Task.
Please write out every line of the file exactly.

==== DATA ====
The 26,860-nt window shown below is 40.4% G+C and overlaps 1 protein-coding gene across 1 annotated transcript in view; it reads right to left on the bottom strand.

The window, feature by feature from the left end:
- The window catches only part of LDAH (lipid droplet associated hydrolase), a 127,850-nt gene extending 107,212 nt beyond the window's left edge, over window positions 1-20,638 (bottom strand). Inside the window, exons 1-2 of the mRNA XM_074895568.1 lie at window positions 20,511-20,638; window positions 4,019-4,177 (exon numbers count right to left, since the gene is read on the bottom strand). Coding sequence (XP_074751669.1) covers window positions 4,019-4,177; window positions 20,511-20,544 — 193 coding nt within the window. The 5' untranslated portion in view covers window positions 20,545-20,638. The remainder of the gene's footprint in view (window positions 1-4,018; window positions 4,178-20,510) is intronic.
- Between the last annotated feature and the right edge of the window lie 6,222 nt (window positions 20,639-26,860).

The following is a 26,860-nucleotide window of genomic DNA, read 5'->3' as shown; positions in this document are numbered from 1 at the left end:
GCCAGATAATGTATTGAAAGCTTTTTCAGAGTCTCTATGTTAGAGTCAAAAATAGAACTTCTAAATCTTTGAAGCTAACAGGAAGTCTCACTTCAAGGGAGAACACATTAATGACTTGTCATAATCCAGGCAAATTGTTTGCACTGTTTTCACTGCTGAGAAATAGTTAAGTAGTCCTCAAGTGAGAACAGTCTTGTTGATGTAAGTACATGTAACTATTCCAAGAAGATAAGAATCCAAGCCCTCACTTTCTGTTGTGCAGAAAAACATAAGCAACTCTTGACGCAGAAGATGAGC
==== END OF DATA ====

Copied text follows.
The 26,860-nt window shown below is 40.4% G+C and overlaps 1 protein-coding gene across 1 annotated transcript in view; it reads right to left on the bottom strand.

The window, feature by feature from the left end:
- The window catches only part of LDAH (lipid droplet associated hydrolase), a 127,850-nt gene extending 107,212 nt beyond the window's left edge, over window positions 1-20,638 (bottom strand). Inside the window, exons 1-2 of the mRNA XM_074895568.1 lie at window positions 20,511-20,638; window positions 4,019-4,177 (exon numbers count right to left, since the gene is read on the bottom strand). Coding sequence (XP_074751669.1) covers window positions 4,019-4,177; window positions 20,511-20,544 — 193 coding nt within the window. The 5' untranslated portion in view covers window positions 20,545-20,638. The remainder of the gene's footprint in view (window positions 1-4,018; window positions 4,178-20,510) is intronic.
- Between the last annotated feature and the right edge of the window lie 6,222 nt (window positions 20,639-26,860).

The following is a 26,860-nucleotide window of genomic DNA, read 5'->3' as shown; positions in this document are numbered from 1 at the left end:
GCCAGATAATGTATTGAAAGCTTTTTCAGAGTCTCTATGTTAGAGTCAAAAATAGAACTTCTAAATCTTTGAAGCTAACAGGAAGTCTCACTTCAAGGGAGAACACATTAATGACTTGTCATAATCCAGGCAAATTGTTTGCACTGTTTTCACTGCTGAGAAATAGTTAAGTAGTCCTCAAGTGAGAACAGTCTTGTTGATGTAAGTACATGTAACTATTCCAAGAAGATAAGAATCCAAGCCCTCACTTTCTGTTGTGCAGAAAAACATAAGCAACTCTTGACGCAGAAGATGAGC